Borag Thung, Earthlets! Sometime in the early, early eighties, the BBC showed what seemed like an endless rerun of the original Star Trek series. I watched every episode (they seemed to be on each weekday, at an appropriately post-school hour), but if you’d asked me at the time whether I liked Star Trek, I’d have replied with a definite no.
Why? Because I was a Doctor Who fan, of course! In my near-teens, it was a question of Catholic/Protestant proportions. If nothing else, Star Trek was US, Doctor Who was Brit. (And there was a general US invasion of British TV at the time, most of it rubbish — probably slightly better rubbish than our rubbish, but that wasn’t the point.) On a more practical level, BBC2 were showing whole weekdays-worth of original Star Trek, but no Doctor Who! And this was at a time when, thanks to collecting the Target novelisations and faithfully buying every issue of Doctor Who Weekly (then Monthly), I was desperate to see some of the old Doctor Who’s that I’d read so much about, and seen so many tantalising photos of — actually, in those pre-video days, I’d have been just as happy to see repeats of stories I’d already seen. Anything for more Doctor Who! Instead, what I got was endless Star Trek.
But, really, I enjoyed them, and it only occurred to me a few weeks ago that I’d never seen any of the original Star Trek episodes since those early eighties repeats — and certainly I’d never watched any of them while actually allowing myself to like them. So I bought the first season on DVD, and have started watching it. (I never got into the spinoffs. They seemed a bit too self-conscious of the weight of the tradition they were following; they lacked the sheer wackiness and innocence of the original series. Perhaps TV SF will never be as free again, simply because it’s become successful.)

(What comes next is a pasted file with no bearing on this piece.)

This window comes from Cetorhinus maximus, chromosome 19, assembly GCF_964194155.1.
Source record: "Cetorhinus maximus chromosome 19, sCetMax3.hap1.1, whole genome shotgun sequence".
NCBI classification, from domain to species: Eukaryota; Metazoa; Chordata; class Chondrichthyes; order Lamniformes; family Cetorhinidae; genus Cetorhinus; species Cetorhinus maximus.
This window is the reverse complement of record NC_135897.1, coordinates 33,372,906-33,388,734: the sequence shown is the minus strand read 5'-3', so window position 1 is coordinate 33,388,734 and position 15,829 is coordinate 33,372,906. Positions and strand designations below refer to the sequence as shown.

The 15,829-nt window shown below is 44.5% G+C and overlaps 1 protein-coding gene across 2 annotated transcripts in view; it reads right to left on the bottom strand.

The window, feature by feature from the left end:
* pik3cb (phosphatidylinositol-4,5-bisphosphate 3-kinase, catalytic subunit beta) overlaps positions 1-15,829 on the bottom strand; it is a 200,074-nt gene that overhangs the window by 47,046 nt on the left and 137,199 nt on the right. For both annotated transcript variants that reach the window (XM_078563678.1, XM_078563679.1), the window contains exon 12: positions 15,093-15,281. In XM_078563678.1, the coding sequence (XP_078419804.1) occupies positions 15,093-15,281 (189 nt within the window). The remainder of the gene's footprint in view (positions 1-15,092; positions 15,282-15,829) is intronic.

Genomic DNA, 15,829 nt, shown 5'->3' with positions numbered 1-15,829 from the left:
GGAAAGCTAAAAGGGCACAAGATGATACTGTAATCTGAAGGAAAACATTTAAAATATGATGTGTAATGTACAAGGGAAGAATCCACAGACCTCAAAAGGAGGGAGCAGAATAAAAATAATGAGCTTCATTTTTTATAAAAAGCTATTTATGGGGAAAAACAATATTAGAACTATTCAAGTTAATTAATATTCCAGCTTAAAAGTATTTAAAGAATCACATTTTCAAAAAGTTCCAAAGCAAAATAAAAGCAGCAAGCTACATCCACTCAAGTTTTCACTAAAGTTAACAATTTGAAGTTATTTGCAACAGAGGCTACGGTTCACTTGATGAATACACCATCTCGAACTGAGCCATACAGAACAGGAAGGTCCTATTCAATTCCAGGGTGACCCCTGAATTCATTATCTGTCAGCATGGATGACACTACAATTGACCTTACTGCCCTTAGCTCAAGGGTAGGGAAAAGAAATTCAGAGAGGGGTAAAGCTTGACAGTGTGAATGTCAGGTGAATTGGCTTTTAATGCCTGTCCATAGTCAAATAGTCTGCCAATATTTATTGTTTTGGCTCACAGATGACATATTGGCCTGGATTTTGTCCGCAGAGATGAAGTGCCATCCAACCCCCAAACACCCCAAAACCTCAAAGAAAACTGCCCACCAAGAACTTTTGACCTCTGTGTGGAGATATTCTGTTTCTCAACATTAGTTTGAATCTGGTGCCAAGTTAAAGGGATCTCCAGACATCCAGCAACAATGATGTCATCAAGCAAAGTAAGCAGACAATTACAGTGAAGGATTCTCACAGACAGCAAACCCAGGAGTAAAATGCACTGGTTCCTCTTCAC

I was at first disappointed to find that, as well as being remastered, the original show had had as many effects shots as possible replaced by computer-generated digital sequences. I was prepared to be outraged. But, having watched a few — and though I do miss those endless shots of the Enterprise orbiting a different-coloured but otherwise identical swirly-atmosphered planet each episode — I have to admit the new effects don’t at all stand out like the fistful of sore thumbs I was expecting. They fit right in. (The important thing is that those studio-bound planet sets are still there — so much a part of the feel of the original series, just as the studio-bound alien landscapes of Doctor Who’s like “The Brain of Morbius” or “Planet of Evil” are. I don’t care about their lack of realism, I even quite like their obvious theatricality.)
It’s been strange seeing the show after a gap of — eek! — almost thirty years. No doubt because of the age I was when I first watched it, I remembered the show begin quite different. I thought it was all action and sci-fi fantasy, but now I’m seeing a lot more character stuff than I ever was aware of at ten or eleven. Also, genuine SF-style ideas! Not every episode, but the one I’ve just watched (“The Enemy Within”) does present its theory of what makes a hero a hero, a captain a captain, with its story of Kirk’s tussle with his darker side. (An episode written by Richard Matheson, I note. That’s one thing I was never aware of when I saw the series originally: the fact that there were some big SF names involved. But then again, I’d never heard of Harlan Ellison or Richard Matheson when I saw Star Trek the first time.)